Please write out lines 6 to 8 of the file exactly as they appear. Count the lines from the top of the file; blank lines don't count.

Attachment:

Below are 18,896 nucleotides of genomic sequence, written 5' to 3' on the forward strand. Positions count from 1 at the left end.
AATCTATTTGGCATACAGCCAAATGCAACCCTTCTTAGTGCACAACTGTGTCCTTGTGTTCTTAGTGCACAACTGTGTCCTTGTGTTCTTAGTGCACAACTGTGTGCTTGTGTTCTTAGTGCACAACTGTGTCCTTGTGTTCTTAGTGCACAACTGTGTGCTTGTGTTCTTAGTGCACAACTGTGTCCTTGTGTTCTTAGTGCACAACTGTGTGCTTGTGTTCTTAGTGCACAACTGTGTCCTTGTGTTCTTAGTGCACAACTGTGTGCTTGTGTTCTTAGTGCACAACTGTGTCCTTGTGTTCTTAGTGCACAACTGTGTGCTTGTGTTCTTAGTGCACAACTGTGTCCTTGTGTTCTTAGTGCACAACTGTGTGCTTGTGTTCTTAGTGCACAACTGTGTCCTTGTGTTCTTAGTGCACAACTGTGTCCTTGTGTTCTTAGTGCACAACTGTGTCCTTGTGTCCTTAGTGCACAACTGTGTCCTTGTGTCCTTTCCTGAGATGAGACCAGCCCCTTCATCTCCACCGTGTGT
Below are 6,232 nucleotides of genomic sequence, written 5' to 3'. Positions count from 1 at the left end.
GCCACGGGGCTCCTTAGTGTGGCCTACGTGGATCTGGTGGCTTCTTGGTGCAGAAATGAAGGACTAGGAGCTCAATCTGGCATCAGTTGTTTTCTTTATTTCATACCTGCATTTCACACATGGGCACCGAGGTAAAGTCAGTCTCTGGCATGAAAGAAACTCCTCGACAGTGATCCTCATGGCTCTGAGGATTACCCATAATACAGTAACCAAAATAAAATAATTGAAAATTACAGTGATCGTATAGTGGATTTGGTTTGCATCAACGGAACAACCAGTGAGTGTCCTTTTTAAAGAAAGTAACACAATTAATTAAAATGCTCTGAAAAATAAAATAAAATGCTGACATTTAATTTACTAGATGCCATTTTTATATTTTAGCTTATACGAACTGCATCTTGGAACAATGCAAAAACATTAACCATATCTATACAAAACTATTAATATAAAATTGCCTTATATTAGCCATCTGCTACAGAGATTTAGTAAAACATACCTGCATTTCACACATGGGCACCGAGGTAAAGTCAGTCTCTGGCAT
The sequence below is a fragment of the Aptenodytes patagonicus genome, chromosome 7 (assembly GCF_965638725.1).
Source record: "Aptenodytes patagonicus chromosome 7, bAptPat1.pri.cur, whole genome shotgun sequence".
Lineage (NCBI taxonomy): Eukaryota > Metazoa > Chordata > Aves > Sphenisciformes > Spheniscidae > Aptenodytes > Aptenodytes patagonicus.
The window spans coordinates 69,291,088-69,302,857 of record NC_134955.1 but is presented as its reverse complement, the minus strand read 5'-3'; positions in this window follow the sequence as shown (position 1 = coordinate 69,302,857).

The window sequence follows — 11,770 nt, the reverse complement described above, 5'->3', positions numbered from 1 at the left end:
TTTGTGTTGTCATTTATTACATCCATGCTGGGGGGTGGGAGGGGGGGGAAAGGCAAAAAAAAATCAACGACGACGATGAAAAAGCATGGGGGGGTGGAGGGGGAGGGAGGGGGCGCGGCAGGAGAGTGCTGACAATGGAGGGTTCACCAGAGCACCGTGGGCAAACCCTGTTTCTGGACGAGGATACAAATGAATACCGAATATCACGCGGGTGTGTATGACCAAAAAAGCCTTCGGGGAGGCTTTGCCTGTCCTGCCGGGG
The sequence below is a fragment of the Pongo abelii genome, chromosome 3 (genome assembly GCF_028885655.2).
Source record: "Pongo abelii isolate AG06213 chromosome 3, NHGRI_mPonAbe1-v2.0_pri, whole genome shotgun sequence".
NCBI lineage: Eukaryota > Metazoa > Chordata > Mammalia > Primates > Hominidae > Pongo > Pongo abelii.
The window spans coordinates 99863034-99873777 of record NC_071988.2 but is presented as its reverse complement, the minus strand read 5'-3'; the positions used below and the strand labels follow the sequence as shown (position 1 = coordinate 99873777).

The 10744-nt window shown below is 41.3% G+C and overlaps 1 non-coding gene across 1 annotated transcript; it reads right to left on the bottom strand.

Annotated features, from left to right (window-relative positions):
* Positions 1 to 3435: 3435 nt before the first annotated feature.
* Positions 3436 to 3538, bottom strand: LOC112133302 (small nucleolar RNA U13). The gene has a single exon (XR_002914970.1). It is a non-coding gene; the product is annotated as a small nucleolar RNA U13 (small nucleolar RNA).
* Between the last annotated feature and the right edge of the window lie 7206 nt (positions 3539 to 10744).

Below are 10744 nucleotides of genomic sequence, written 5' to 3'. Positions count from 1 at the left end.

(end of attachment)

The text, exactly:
Source record: "Aptenodytes patagonicus chromosome 7, bAptPat1.pri.cur, whole genome shotgun sequence".
Lineage (NCBI taxonomy): Eukaryota > Metazoa > Chordata > Aves > Sphenisciformes > Spheniscidae > Aptenodytes > Aptenodytes patagonicus.
The window spans coordinates 69,291,088-69,302,857 of record NC_134955.1 but is presented as its reverse complement, the minus strand read 5'-3'; positions in this window follow the sequence as shown (position 1 = coordinate 69,302,857).